Monday, December 21, 2009
I wish the band Math the Band would have come up with something less electronic and more fun/clever with such a good title...
Saturday, December 19, 2009
At the airport I was among the first to check in, which was not much help as my plane was an hour late, meaning that I was going to miss my connection in Frankfurt. Finally, we landed just as my second plane was supposed to take off, and I was taken by the airport bus to a gate about a kilometer away from the gate I was supposed to be at half an hour earlier
Fortunately, the second plane was delayed as well so I could make it (after covering the 1km distance between my arrival and departure points in record time, they moved my gate much closer). In the end we took off twenty minutes after we were supposed to land already and had a smooth ride.
After the pilot missed the bridge connecting to the terminal by about a metre and had to order the anxious passengers back to their seats, I was finaly at home again:
Thursday, December 10, 2009
These stories have the markings of typical Vonnegut works, with black humour, science fiction and absurd situation. I liked the stories, some of them more than the others, and I must admit, there was one or two that I did not get. Either way, I recommend the book to everyone who likes Vonnegut's style and earlier books.
Now that I have finished reading, I can start boxing up my books and sending them home...
Wednesday, December 2, 2009
The book written as an appendix in the Guide to the entry on the Hitchiker's Guide is a welcome addition to the trilogy (of five) even if it cannot be the same if the same author would have finished the series.
Eoin Colfer in my opinion has understood well the dynamics of the story and has come up with a plausible continuation and introducing some interesting new themes.
And Another Thing has a similar kind of language to the H2G2, yet without such memorable phrases as "mindbogglingly", "almost, but not quite, entirely unlike tea", and "The ships hung in the sky in much the same way that bricks don't."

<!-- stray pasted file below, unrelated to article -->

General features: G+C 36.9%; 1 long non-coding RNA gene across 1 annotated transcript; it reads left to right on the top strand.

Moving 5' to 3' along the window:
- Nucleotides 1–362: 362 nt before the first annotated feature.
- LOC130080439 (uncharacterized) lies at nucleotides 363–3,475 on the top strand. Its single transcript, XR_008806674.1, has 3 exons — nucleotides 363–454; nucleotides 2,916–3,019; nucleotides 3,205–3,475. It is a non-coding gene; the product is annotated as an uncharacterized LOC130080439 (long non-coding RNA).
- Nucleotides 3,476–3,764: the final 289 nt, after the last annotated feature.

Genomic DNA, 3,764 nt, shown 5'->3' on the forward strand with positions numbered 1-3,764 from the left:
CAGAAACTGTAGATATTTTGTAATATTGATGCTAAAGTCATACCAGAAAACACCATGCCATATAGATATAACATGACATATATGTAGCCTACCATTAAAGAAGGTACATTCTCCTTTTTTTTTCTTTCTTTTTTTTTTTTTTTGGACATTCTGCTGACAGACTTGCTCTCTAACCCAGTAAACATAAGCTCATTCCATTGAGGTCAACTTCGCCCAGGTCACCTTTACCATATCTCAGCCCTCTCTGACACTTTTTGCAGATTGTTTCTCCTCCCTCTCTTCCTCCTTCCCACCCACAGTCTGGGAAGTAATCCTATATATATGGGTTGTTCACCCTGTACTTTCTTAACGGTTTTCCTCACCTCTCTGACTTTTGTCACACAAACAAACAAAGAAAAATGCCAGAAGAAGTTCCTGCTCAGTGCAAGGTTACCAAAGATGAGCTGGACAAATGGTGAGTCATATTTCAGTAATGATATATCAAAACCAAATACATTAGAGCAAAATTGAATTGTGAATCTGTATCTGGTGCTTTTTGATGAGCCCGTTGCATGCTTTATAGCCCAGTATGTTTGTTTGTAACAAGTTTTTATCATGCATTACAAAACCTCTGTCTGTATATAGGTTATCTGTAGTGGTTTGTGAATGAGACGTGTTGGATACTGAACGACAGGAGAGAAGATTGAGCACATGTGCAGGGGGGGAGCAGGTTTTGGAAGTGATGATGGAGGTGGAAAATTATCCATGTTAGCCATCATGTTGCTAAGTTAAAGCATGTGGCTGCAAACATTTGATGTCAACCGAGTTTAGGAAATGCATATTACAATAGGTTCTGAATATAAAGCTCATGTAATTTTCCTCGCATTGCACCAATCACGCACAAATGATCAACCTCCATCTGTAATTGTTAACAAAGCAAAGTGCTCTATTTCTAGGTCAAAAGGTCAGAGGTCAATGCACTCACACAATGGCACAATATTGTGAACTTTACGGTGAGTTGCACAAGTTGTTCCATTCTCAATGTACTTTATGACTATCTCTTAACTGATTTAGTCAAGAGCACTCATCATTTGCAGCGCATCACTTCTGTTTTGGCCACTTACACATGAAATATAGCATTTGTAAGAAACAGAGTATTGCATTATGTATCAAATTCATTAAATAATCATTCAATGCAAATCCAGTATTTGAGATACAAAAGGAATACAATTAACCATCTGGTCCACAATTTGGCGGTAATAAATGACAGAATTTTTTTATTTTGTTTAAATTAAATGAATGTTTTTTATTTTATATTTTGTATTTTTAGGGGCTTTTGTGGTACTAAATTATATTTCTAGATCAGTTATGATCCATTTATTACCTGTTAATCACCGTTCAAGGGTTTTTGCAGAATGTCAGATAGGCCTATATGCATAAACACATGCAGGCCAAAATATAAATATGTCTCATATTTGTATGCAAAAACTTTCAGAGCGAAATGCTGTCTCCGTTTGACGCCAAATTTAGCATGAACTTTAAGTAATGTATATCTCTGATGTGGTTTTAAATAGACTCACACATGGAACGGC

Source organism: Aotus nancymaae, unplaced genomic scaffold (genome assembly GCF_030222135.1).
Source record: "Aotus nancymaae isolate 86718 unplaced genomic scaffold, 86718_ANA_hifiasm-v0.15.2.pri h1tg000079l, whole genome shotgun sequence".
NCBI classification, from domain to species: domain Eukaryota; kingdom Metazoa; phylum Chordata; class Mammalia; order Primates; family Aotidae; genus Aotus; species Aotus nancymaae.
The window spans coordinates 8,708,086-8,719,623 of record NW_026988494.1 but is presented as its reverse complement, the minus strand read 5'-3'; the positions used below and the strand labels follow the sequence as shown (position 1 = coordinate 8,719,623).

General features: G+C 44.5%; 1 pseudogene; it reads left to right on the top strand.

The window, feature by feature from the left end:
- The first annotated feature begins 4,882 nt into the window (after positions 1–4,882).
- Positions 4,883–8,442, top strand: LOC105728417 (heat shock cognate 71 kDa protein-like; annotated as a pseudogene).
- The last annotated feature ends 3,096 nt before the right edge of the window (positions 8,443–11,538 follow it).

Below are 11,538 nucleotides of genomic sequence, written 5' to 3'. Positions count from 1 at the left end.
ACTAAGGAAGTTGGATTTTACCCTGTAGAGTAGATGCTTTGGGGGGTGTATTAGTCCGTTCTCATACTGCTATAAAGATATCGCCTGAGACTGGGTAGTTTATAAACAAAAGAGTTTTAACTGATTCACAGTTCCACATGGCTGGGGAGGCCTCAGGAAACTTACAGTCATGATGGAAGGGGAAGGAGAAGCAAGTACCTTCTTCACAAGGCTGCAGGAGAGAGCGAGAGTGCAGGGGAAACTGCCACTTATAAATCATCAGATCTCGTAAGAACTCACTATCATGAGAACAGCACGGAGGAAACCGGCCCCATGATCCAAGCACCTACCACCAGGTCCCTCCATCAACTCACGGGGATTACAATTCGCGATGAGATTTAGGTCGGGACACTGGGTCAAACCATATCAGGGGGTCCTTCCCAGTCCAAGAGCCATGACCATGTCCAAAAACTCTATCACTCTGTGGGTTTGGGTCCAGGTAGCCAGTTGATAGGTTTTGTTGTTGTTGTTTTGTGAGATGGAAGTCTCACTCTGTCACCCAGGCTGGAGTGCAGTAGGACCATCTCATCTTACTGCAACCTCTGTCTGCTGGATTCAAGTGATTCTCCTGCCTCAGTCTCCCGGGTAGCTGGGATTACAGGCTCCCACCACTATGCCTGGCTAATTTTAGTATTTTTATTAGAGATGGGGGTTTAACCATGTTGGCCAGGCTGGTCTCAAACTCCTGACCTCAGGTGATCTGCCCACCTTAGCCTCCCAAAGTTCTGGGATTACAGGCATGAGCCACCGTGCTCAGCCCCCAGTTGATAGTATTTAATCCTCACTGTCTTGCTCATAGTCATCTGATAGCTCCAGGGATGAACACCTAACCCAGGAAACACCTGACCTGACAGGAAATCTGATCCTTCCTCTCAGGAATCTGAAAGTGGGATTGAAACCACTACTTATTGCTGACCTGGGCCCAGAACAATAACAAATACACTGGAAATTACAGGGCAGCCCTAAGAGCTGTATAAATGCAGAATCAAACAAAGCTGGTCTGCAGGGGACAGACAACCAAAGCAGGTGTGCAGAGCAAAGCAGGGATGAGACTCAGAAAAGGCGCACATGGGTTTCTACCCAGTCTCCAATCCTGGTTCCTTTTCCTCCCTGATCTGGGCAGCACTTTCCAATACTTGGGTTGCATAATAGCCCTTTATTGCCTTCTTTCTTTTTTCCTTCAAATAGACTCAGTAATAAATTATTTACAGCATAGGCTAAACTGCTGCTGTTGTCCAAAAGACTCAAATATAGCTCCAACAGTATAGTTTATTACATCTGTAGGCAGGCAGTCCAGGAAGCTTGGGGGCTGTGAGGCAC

There are, however, many excerpts from the Guide to provide background on some of the developments of the earlier books (which are quite unnecessary for the real Hitchiker's fans) and for comic relief. These replicate the style of Douglas Adams but are a little too numerous and a tad bit weak in some cases.
Still, I would recommend this book as a fun and light read and a nice way to honour the work of a great author.
Sunday, November 8, 2009
Saturday, November 7, 2009
In October I had made a short trip to Russia visiting St. Petersburg, Moscow and Pskov. The trip was quite fun, but also very tiring -- by the evening I already thought about the morning as something that had happened the previous day.
The Moscow part was probably the most exciting part of the trip as we detached ourselves from an organised bus tour to St. Petersburg and took the night train to the capital. On arrival we were immediatily confronted by the fact that the room we have booked in the hostel has not existed for the last two years...
Anyhow, after a couple of coffees we did a pretty good job of exploring central Moscow. Unfortunately we had limited time, and our attempts to get out of the centre were thwarthed by the powers that be (e.g. a World Heritage member monastery was closed and we were kicked out of Moscow University).
All in all, it was an interesting and feature packed trip with all its excitement and I think I should like to visit Russia again; though, first I have to go to London as the Moscow metro system filled me with nostalgia for all the time I spent in London...